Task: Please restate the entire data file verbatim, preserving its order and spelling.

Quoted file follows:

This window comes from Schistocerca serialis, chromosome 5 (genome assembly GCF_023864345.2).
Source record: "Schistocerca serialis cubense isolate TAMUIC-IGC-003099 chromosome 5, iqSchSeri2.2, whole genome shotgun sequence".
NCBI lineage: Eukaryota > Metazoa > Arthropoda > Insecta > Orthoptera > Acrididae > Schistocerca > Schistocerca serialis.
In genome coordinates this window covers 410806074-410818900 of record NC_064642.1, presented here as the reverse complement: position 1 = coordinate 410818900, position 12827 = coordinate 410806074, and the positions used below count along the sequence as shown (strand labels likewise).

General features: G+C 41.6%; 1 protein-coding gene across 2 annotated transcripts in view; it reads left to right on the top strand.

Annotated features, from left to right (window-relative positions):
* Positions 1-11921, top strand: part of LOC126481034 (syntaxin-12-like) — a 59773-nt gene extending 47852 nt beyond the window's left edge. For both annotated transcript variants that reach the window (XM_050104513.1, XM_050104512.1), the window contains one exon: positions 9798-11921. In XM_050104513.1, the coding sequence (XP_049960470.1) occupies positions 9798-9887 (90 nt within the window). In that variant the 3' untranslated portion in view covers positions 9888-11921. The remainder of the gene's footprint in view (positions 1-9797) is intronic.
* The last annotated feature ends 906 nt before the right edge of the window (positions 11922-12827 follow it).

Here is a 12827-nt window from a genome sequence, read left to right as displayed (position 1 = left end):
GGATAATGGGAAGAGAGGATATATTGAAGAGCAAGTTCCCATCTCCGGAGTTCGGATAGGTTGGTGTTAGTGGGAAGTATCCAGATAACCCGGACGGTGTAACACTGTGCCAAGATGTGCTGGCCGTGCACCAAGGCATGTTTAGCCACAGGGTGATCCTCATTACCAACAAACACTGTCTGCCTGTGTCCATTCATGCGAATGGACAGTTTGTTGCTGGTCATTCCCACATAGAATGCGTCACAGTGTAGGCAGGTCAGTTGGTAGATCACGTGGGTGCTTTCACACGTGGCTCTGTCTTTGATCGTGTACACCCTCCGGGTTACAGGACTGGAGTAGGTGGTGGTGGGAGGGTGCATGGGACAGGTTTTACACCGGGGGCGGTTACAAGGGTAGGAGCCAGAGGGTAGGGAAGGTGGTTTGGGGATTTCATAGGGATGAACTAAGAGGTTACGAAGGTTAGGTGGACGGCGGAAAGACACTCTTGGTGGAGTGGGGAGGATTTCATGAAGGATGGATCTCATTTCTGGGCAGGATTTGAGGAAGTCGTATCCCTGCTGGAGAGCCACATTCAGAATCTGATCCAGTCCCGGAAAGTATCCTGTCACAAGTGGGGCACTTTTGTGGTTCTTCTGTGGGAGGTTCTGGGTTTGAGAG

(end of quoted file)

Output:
This window comes from Schistocerca serialis, chromosome 5 (genome assembly GCF_023864345.2).
Source record: "Schistocerca serialis cubense isolate TAMUIC-IGC-003099 chromosome 5, iqSchSeri2.2, whole genome shotgun sequence".
NCBI lineage: Eukaryota > Metazoa > Arthropoda > Insecta > Orthoptera > Acrididae > Schistocerca > Schistocerca serialis.
In genome coordinates this window covers 410806074-410818900 of record NC_064642.1, presented here as the reverse complement: position 1 = coordinate 410818900, position 12827 = coordinate 410806074, and the positions used below count along the sequence as shown (strand labels likewise).

General features: G+C 41.6%; 1 protein-coding gene across 2 annotated transcripts in view; it reads left to right on the top strand.

Annotated features, from left to right (window-relative positions):
* Positions 1-11921, top strand: part of LOC126481034 (syntaxin-12-like) — a 59773-nt gene extending 47852 nt beyond the window's left edge. For both annotated transcript variants that reach the window (XM_050104513.1, XM_050104512.1), the window contains one exon: positions 9798-11921. In XM_050104513.1, the coding sequence (XP_049960470.1) occupies positions 9798-9887 (90 nt within the window). In that variant the 3' untranslated portion in view covers positions 9888-11921. The remainder of the gene's footprint in view (positions 1-9797) is intronic.
* The last annotated feature ends 906 nt before the right edge of the window (positions 11922-12827 follow it).

Here is a 12827-nt window from a genome sequence, read left to right as displayed (position 1 = left end):
GGATAATGGGAAGAGAGGATATATTGAAGAGCAAGTTCCCATCTCCGGAGTTCGGATAGGTTGGTGTTAGTGGGAAGTATCCAGATAACCCGGACGGTGTAACACTGTGCCAAGATGTGCTGGCCGTGCACCAAGGCATGTTTAGCCACAGGGTGATCCTCATTACCAACAAACACTGTCTGCCTGTGTCCATTCATGCGAATGGACAGTTTGTTGCTGGTCATTCCCACATAGAATGCGTCACAGTGTAGGCAGGTCAGTTGGTAGATCACGTGGGTGCTTTCACACGTGGCTCTGTCTTTGATCGTGTACACCCTCCGGGTTACAGGACTGGAGTAGGTGGTGGTGGGAGGGTGCATGGGACAGGTTTTACACCGGGGGCGGTTACAAGGGTAGGAGCCAGAGGGTAGGGAAGGTGGTTTGGGGATTTCATAGGGATGAACTAAGAGGTTACGAAGGTTAGGTGGACGGCGGAAAGACACTCTTGGTGGAGTGGGGAGGATTTCATGAAGGATGGATCTCATTTCTGGGCAGGATTTGAGGAAGTCGTATCCCTGCTGGAGAGCCACATTCAGAATCTGATCCAGTCCCGGAAAGTATCCTGTCACAAGTGGGGCACTTTTGTGGTTCTTCTGTGGGAGGTTCTGGGTTTGAGAG